From September 1, Google will stop supporting unsupported and unpublished rules within your robots.txt file. Despite never being officially documented by Google, adding noindex directives within your robots.txt file had been a supported feature for over ten years, But no longer now.

According to Google Webmaster blog company said “In the interest of maintaining a healthy ecosystem and preparing for potential future open source releases, we’re retiring all code that handles unsupported and unpublished rules (such as noindex) on September 1, 2019. For those of you who relied on the noindex indexing directive in the robots.txt file, which controls crawling, there are a number of alternative options.”

What are the alternatives?

Google listed the following options, the ones you probably should have been using anyway:

(1) Noindex in robots meta tags: Supported both in the HTTP response headers and in HTML, the noindex directive is the most effective way to remove URLs from the index when crawling is allowed.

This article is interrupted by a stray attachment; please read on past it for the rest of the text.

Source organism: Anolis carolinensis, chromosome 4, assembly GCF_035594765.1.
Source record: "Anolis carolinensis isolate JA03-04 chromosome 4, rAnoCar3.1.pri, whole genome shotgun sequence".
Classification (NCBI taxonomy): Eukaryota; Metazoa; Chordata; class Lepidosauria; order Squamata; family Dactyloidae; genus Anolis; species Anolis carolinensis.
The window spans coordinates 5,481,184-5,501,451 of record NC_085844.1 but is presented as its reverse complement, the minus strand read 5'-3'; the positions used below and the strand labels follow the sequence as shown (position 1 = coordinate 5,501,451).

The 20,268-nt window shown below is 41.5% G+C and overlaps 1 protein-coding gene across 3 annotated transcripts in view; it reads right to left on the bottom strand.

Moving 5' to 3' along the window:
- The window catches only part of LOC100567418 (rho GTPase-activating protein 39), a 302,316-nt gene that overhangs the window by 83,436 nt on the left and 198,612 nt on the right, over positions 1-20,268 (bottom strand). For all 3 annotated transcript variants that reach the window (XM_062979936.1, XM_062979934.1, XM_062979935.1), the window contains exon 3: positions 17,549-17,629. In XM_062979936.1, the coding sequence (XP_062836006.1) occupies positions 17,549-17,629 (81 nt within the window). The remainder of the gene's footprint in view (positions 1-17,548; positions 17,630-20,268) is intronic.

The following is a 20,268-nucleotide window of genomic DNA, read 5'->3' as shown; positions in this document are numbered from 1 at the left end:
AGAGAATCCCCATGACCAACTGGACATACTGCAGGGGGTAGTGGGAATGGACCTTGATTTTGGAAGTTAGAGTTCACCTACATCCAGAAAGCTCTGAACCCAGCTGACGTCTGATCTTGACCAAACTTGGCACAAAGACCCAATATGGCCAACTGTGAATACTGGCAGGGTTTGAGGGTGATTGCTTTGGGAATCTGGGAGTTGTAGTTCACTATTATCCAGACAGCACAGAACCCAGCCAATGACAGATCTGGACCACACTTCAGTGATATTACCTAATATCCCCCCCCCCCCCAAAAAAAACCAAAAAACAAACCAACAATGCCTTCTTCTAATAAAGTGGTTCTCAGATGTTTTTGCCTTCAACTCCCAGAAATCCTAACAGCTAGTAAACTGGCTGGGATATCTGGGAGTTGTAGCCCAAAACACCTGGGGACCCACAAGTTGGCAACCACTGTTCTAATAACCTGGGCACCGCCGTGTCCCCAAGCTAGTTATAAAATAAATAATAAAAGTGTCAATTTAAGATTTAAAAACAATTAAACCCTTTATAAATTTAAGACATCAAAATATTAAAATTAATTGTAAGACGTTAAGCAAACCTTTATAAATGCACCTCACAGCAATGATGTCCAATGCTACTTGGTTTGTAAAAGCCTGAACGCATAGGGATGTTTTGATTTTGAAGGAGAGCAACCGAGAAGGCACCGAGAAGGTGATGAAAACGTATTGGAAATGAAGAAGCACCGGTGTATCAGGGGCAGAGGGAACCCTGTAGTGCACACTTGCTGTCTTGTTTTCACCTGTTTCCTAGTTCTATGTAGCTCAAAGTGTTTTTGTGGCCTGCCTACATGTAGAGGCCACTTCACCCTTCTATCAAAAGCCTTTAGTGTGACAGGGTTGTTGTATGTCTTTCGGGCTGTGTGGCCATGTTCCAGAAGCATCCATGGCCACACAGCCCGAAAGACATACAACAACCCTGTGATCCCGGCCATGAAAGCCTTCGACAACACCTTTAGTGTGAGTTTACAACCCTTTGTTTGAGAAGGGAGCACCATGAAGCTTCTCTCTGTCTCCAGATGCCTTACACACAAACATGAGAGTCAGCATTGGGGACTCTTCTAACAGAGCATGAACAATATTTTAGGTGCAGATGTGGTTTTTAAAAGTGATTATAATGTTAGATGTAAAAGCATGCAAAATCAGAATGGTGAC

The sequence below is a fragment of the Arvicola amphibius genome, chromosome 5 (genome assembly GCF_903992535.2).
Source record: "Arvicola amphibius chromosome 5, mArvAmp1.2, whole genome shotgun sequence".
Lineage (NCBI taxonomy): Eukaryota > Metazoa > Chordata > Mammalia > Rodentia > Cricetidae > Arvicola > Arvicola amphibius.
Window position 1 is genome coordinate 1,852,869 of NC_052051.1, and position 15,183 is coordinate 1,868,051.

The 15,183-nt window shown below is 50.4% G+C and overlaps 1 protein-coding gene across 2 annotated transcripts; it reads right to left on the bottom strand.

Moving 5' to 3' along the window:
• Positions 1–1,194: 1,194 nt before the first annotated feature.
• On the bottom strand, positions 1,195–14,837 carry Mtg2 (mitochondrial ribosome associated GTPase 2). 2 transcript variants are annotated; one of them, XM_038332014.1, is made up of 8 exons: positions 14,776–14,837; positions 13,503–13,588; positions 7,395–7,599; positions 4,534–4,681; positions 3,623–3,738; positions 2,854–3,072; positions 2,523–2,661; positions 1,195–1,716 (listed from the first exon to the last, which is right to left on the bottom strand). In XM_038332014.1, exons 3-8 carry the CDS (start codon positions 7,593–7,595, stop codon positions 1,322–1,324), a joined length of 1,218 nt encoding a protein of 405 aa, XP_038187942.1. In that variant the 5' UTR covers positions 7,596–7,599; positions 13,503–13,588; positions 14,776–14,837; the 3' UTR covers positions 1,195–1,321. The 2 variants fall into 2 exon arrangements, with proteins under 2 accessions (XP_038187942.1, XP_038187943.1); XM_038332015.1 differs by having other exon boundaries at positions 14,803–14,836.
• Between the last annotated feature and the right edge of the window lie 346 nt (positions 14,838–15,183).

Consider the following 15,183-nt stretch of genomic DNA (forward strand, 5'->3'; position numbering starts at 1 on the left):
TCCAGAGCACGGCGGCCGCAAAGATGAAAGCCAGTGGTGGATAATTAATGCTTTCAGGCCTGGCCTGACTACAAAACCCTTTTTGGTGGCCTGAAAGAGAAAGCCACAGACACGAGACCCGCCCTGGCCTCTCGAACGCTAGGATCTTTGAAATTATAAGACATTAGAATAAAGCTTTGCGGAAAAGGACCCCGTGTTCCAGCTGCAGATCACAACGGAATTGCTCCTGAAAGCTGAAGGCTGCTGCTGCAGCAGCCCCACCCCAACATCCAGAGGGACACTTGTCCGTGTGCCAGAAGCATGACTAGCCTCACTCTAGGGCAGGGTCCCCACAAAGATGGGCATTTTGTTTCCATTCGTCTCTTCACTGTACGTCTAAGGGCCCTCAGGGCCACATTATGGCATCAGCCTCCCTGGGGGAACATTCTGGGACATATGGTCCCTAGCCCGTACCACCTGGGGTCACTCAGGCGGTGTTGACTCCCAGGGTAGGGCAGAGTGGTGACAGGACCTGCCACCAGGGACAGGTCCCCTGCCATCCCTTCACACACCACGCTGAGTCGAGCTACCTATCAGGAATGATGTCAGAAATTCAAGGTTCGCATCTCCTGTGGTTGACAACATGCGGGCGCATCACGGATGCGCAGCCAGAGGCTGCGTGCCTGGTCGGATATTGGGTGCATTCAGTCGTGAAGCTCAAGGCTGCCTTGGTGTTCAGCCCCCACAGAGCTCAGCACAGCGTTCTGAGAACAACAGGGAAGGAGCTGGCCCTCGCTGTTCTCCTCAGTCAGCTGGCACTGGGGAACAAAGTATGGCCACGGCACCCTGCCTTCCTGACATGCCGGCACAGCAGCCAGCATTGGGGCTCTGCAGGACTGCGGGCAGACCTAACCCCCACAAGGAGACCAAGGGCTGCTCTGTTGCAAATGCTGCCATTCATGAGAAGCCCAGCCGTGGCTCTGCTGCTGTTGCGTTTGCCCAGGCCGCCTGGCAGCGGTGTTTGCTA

(2) 404 and 410 HTTP status codes: Both status codes mean that the page does not exist, which will drop such URLs from Google’s index once they’re crawled and processed.
(3) Password protection: Unless markup is used to indicate subscription or paywalled content, hiding a page behind a login will generally remove it from Google’s index.
(4) Disallow in robots.txt: Search engines can only index pages that they know about, so blocking the page from being crawled often means its content won’t be indexed. While the search engine may also index a URL based on links from other pages, without seeing the content itself, we aim to make such pages less visible in the future.
(5) Search Console Remove URL tool: The tool is a quick and easy method to remove a URL temporarily from Google’s search results.

Check your robots.txt pages for noindex directive

You can check how your noindex directive is working in the Search Console testing tool, as you would with any other Robots.txt directive.

robot txt tester